World-renowned professional photographer Ian Plant is known for his inspiring images and dedication to capturing the beauty of our world. Ian’s mission is to inspire and educate others in the art of photography. He is a frequent contributor to many leading photo magazines, managing editor of Outdoor Photography Guide, a Tamron Image Master and the author of numerous books and instructional videos.
Hank Erdmann is making a special trip from Lockport, IL to give us his presentation “ Experiencing Versus Seeing, Using your 11 Senses for Better Composition” Hank has been with us in the past and we are very fortunate that he was willing to make the trip all the way down here.
From Hank’s Blog:Experiencing Versus Seeing; Your 10? Senses and Image Making
Experiencing nature versus just seeing nature is what brings us as human beings to truly cherish it. By paying attention to our five human senses; vision, hearing, touch, smell and taste and to our five artistic senses; feeling, awareness, contrast, beauty, and simplicity, our photographs can start to match our awe and love for the natural world and share those feelings with those who view our images.
At some point in the progression of becoming an artist, and more specifically a photographer, we understand that seeing and documenting subject matter is not enough no matter technically proficient one is. At some point we realize we need more than just technical skill to make images that offer the viewer feeling and inspiration. Eventually we learn that there is more than going to a place or scene, holding up the camera or cell phone and pointing it at a subject and clicking the shutter button. We either learn enough of the technical side or nowadays with advances in photographic equipment and in software, we just ignore that side and let our gear and software do OUR work for us. I’d make a case that wouldn’t be prudent but that’s another argument and another article for a later time. As we progress in our artistic life and grow as an artist, we start making the effort to learn more on the aesthetic side of the equation versus that on the mechanical and technical side.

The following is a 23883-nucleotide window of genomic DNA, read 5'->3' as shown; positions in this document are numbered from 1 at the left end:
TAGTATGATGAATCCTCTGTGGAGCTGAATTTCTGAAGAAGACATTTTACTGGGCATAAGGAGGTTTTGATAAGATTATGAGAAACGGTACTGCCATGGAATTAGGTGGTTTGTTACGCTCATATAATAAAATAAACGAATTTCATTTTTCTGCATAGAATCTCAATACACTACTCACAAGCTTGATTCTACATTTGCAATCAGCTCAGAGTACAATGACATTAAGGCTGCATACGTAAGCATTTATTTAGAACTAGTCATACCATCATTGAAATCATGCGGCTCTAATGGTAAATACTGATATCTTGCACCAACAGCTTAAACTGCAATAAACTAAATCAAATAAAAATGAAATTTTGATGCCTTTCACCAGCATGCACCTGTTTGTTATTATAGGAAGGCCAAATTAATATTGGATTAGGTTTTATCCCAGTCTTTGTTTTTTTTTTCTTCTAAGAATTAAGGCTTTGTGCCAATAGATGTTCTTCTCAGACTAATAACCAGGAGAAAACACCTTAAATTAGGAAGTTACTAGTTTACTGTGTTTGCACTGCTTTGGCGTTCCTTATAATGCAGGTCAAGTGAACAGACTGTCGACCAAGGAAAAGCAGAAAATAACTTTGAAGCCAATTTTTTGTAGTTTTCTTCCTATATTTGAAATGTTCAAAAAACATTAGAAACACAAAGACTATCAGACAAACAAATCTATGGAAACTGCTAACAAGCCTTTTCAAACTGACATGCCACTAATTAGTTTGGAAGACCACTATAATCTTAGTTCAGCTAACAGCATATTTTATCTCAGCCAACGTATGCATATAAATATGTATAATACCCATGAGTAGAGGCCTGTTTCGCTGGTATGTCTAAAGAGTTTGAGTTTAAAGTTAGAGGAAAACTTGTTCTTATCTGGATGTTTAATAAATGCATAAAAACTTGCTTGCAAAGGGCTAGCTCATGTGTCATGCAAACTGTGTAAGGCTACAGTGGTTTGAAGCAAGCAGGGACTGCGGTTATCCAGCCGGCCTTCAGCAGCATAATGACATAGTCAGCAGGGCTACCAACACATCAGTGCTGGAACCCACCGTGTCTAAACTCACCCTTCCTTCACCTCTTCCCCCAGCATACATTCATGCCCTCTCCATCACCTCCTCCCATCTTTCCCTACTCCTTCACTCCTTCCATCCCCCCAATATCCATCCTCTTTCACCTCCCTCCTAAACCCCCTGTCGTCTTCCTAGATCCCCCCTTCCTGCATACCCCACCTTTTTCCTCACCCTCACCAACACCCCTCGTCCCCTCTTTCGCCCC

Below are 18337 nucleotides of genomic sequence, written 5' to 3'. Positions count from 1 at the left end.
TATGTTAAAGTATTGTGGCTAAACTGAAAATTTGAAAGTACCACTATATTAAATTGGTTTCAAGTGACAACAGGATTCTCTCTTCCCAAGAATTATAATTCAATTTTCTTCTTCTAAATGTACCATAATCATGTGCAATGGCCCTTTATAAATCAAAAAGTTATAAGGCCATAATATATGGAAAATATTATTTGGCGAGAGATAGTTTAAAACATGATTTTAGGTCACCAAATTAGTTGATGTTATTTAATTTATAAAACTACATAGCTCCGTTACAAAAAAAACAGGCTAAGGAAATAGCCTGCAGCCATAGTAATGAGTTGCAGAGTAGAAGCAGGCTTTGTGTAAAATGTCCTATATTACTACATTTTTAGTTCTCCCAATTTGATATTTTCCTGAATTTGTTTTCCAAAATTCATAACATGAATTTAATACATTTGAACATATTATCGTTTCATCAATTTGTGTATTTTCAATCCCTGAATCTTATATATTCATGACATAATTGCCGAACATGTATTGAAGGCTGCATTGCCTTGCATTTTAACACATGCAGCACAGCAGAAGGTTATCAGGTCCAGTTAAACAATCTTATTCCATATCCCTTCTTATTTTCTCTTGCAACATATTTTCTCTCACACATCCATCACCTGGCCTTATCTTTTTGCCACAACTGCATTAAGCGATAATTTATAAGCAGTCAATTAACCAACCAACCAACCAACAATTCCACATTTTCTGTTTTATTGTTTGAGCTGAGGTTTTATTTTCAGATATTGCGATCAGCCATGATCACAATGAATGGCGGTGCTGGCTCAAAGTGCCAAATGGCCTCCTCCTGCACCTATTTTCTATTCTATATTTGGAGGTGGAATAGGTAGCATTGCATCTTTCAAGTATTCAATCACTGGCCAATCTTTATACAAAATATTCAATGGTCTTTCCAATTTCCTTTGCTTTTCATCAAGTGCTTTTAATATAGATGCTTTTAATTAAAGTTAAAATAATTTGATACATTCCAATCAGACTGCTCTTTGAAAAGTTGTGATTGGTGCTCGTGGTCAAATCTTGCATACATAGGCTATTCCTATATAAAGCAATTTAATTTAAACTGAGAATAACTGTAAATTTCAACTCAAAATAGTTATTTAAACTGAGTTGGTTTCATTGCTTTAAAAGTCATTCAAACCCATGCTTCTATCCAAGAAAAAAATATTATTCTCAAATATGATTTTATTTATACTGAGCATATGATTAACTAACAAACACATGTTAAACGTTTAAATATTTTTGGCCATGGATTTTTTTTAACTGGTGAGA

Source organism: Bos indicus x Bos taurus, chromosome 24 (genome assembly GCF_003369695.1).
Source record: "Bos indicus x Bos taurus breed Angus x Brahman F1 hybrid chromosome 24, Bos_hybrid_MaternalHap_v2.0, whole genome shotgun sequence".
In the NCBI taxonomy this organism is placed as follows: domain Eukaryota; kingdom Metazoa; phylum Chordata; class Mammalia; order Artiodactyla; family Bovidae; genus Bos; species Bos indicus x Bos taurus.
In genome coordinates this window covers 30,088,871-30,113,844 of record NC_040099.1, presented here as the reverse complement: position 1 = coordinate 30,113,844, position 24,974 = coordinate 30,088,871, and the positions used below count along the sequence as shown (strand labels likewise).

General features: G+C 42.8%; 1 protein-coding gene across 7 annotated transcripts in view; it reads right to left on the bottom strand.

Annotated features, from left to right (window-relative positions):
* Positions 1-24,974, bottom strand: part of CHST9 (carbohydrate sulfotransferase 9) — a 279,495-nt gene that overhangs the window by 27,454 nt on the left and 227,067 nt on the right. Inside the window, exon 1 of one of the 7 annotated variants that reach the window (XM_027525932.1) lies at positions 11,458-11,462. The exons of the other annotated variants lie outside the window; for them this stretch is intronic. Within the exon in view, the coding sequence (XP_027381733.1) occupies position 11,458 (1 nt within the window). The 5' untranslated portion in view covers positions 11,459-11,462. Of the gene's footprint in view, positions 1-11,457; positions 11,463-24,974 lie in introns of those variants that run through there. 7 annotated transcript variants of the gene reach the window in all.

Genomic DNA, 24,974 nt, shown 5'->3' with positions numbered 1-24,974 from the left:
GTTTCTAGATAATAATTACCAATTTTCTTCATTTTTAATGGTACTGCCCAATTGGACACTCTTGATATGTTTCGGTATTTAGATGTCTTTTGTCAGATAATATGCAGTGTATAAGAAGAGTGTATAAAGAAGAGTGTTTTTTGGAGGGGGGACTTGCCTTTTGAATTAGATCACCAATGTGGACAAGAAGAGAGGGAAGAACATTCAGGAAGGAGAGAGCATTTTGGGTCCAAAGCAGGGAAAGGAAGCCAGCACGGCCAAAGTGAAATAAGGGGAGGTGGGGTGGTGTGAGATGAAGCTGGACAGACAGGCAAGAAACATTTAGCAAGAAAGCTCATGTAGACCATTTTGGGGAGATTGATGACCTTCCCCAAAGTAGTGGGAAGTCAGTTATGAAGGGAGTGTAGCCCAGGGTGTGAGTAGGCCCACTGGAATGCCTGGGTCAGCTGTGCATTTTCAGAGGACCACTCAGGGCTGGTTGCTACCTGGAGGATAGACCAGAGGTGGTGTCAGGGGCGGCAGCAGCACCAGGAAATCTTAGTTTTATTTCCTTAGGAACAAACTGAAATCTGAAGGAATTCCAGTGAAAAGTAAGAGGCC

David Vernon will do a presentation on drones and still photography at our February 27th meeting.
From David’s website http://www.escapesphoto.com
I wear many hats. I am a commercial, portrait, and fine art photographer living and working in Central Illinois.
I picked up and began using my first camera when I was eight years old. For all of those years, photography was a companion who was either a half step ahead or behind. There were years where I was deeply immersed and there were years when other things in a busy life intruded. In all that time, this companion sat on the edge of my life waiting patiently to capture the moment when the light of recognition clicked on over my head. During that time, I’ve come to understand two things: that my art is what makes me truly happy and that life is too short not to follow one’s passion.
Our photo shoot is this Saturday, February 17th from 9:00 AM to 4:00 PM. We’ll provide the set ups, models, and a variety of props. The workshop is open to Peoria Camera Club and KodaRoamers Club members only. The workshop is free but to help cover model and refreshment expenses we are asking for a maximum donation of $10 per person. Refreshments will be provided in the morning and many restaurants are nearby for lunch.
We’ll be setting up on Friday, Feb 16, starting at 10:00 AM to 4:00 PM, We will break for lunch from 12:00 PM to 1:00. We could use some help setting up Friday and packing up after the photo shoot Saturday. Please let me know if you will be available to help
The workshop is from 9 am to 4 pm – First United Methodist Church- 116 NE Perry Ave, (Corner of Main and Perry) Peoria. Room 215. Use the church entrance facing Perry. Parking is in the lot on Perry across the street from the church. Park in the area designated as church parking.